brought into that subjection or into that interest in 
their studies which is desirable." It has received 
quite a number who never enjoyed any instruction in 
early childhood. It is therefore characterized as an ex- 
perimental school. After a full report of its difficulties, 
its struggles through them and its progress, the Com- 
mittee state that they "still think this school is actually 
needed, and may become a very efficient help in the 
present system of public instruction." On the exami- 
nation, three boys and three girls were found to be 
qualified to enter the Grammar School. It then had 
49 scholars — 33 boys and 16 girls. The average at- 
tendance was 29. The whole number during the term 
was 58 — 40 boys and 18 girls.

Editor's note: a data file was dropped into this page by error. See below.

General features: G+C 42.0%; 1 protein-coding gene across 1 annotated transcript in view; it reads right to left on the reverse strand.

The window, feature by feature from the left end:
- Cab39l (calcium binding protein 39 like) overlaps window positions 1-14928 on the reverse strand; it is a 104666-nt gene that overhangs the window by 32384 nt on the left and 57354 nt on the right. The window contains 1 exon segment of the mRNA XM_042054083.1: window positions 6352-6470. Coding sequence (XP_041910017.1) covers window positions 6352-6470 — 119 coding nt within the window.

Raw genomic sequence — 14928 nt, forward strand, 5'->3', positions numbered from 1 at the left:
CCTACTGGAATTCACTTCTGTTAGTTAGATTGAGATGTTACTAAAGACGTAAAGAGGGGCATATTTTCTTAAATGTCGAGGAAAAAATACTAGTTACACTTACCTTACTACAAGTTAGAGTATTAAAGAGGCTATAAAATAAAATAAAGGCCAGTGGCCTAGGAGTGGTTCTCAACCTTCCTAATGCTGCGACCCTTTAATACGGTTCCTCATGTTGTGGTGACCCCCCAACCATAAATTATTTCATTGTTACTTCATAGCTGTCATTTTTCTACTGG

GRAMMAR SCHOOLS. 

The following table contains statistics of the Gram- 
mar and High Schools : — 



10 






ooopppop 



SCHOOL RETURNS, 

AT THE SEMI-ANNUAL EXAMINATIONS, 



HIGH AND GRAMMAR SCHOOLS. 



^^ to »-s lo to 



Whole Nuraber of Scholars 
for the Terrn. 



CI O 00 O "O ^J vJ Ol ^ 



Boy; 



Gu'ls. 



Number at its cloie. 





oooocowcnooco 


Boys. 


CO 


^ O O O O -? -! -J .^^ 
hS CXi ~. o to -» to o *-» 


Girl5. 


CO 

o 

o 


Ji. -~i 01 ^ -JO m — OJ 00 
COJ^tOW— 'OCJVON2 


Average attendance. 


S5 


OiOOSi-^OOSlOJ:^^ 
to CI ^ CO >-' M :i3 to y3 


Present at Exarairialion. 



Number of visiis of School 
Comrailtee. 



1-5 






en 

CO 



to to to 

00 to M 
C^J ^ Ul 



to to 

H- O 



to ►- to — 

t- (O o o 
to O C5 C: 



Whole iinmber of Scholars 
inr ihe Term. 



Boys. 



GirLs. 





I— I-. ^ H- to ^ tJ H- 

CO i5 •» -O =. Ct 1— ^( CO 
G0O0i*^a)O00--JC5 


Number at its clo.se. 




OOCOOCOOOCiOW 
-vl--JtO^00COK-O0-.l 


Boys. 


to 


OOOOOOH-^OioOJi. 

— ojw^iootoiicb 


Girls. 


1 


|_i h- ^ W- _ — 1 H- 

Ui^COCi^lili 4i'00 
tOOOOOO^lO t-CO 


Average attendance. 



Present at E.vamination. 



Number of visits of School 
Committee. 



CD 



oq 

o 
<! 



OO 

en 



11 

BUNKER HILL SCHOOLS.